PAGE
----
Garmin also updated their smartphone app with the release of the messenger, making it significantly more intuitive to use. It’s now comparable to the Zoleo and Somewear apps. Like these other apps, its user interface focuses on messaging and weather updates. It’ll look and feel like other popular messaging apps, and will even pull in your contacts directly from your phone. Definitely take the time to sync up the app to your Garmin inReach Messenger before heading out into the field as this is by far the easiest way to use the messaging function.

Testing the Garmin inReach Messenger in the Field 

Looking at the specs for the Garmin inReach Messenger, what I was most interested in was the battery claim. It has twice the Garmin inReach Mini 2’s battery life for only a 1/2 ounce more weight. To put the battery to the test, I fully charged both the Messenger and the inReach Mini and left them outside to see how long it would take to drain them. 

The units were subjected to overnight temps below freezing (cold is murder on battery life). The battery of my inReach Mini (an older model, but one that has been minimally charged and recharged) died in 36 hours. The inReach Messenger lasted nine days.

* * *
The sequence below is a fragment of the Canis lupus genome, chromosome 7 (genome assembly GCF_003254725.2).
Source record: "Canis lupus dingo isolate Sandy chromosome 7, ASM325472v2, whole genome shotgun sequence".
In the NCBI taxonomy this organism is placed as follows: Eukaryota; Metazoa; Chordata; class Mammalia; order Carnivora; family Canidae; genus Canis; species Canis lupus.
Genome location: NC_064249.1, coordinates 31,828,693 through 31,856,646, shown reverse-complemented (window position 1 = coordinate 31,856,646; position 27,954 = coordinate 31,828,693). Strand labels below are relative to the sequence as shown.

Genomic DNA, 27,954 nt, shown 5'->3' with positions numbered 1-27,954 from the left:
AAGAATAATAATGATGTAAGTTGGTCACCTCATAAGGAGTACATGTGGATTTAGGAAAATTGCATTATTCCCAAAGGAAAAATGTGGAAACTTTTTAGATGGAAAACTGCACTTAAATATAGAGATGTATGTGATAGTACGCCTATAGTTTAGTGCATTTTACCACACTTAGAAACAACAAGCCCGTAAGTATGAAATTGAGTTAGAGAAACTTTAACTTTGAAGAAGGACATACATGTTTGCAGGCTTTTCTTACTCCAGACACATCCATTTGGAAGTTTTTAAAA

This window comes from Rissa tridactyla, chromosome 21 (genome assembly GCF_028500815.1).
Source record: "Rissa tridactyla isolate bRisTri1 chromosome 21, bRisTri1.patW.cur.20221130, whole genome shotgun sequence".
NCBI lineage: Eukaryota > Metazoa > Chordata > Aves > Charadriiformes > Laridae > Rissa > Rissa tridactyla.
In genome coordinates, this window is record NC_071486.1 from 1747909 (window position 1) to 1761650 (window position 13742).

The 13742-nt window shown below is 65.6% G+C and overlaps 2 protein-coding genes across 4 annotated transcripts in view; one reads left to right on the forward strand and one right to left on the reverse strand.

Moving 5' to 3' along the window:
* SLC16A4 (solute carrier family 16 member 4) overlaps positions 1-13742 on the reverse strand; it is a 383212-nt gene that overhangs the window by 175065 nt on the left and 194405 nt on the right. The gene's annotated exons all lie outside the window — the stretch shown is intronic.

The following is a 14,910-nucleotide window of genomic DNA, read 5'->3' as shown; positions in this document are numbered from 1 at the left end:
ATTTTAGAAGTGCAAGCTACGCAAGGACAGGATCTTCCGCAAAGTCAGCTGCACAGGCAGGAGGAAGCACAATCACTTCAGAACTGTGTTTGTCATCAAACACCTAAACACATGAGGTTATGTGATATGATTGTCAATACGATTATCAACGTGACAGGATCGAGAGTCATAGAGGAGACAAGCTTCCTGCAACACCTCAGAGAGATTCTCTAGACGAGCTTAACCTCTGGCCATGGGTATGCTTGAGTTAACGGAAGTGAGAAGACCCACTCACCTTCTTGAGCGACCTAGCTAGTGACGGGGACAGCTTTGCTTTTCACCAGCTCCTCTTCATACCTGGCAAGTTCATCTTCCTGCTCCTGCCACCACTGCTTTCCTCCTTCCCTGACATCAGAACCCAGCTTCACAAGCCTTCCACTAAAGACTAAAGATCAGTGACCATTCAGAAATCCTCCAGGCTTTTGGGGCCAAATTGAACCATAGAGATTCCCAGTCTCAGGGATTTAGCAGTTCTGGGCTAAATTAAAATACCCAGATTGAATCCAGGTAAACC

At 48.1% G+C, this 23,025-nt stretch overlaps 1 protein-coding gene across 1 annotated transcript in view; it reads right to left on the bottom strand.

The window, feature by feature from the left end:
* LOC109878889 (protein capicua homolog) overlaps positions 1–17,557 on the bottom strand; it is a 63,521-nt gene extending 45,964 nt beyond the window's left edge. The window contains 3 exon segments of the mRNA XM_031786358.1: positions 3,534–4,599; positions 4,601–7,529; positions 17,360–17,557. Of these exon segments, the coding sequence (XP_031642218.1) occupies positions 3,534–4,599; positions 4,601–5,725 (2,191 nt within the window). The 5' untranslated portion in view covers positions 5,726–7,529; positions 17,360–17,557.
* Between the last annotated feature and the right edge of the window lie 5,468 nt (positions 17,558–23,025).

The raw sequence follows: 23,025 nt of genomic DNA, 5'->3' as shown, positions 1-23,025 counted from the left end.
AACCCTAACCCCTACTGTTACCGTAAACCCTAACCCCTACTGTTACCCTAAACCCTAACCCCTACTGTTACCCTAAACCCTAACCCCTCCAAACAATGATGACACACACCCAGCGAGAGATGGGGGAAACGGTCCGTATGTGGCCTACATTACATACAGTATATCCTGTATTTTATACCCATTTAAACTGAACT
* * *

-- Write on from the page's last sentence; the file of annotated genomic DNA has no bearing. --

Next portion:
In addition to putting the battery life through its paces, I also checked ease of setup, features, and messaging functionality, both via the app and on the device directly. I then compared it to my prior experiences using the Garmin inReach Mini, SPOT satellite messenger, and Somewear. 

Messaging

Like other devices in the inReach family, the Messenger allows individuals to communicate with contacts in the frontcountry via satellite text messages. Unlike other devices in the Garmin inReach family, this is basically all it does. While its small screen (and complete lack of a built-in keyboard) does make this slightly more difficult than with other models, individuals looking for a pure satellite messenger that can go the distance on longer treks will find that this has plenty of features for their purposes. 

What the Garmin inReach Messenger Does Best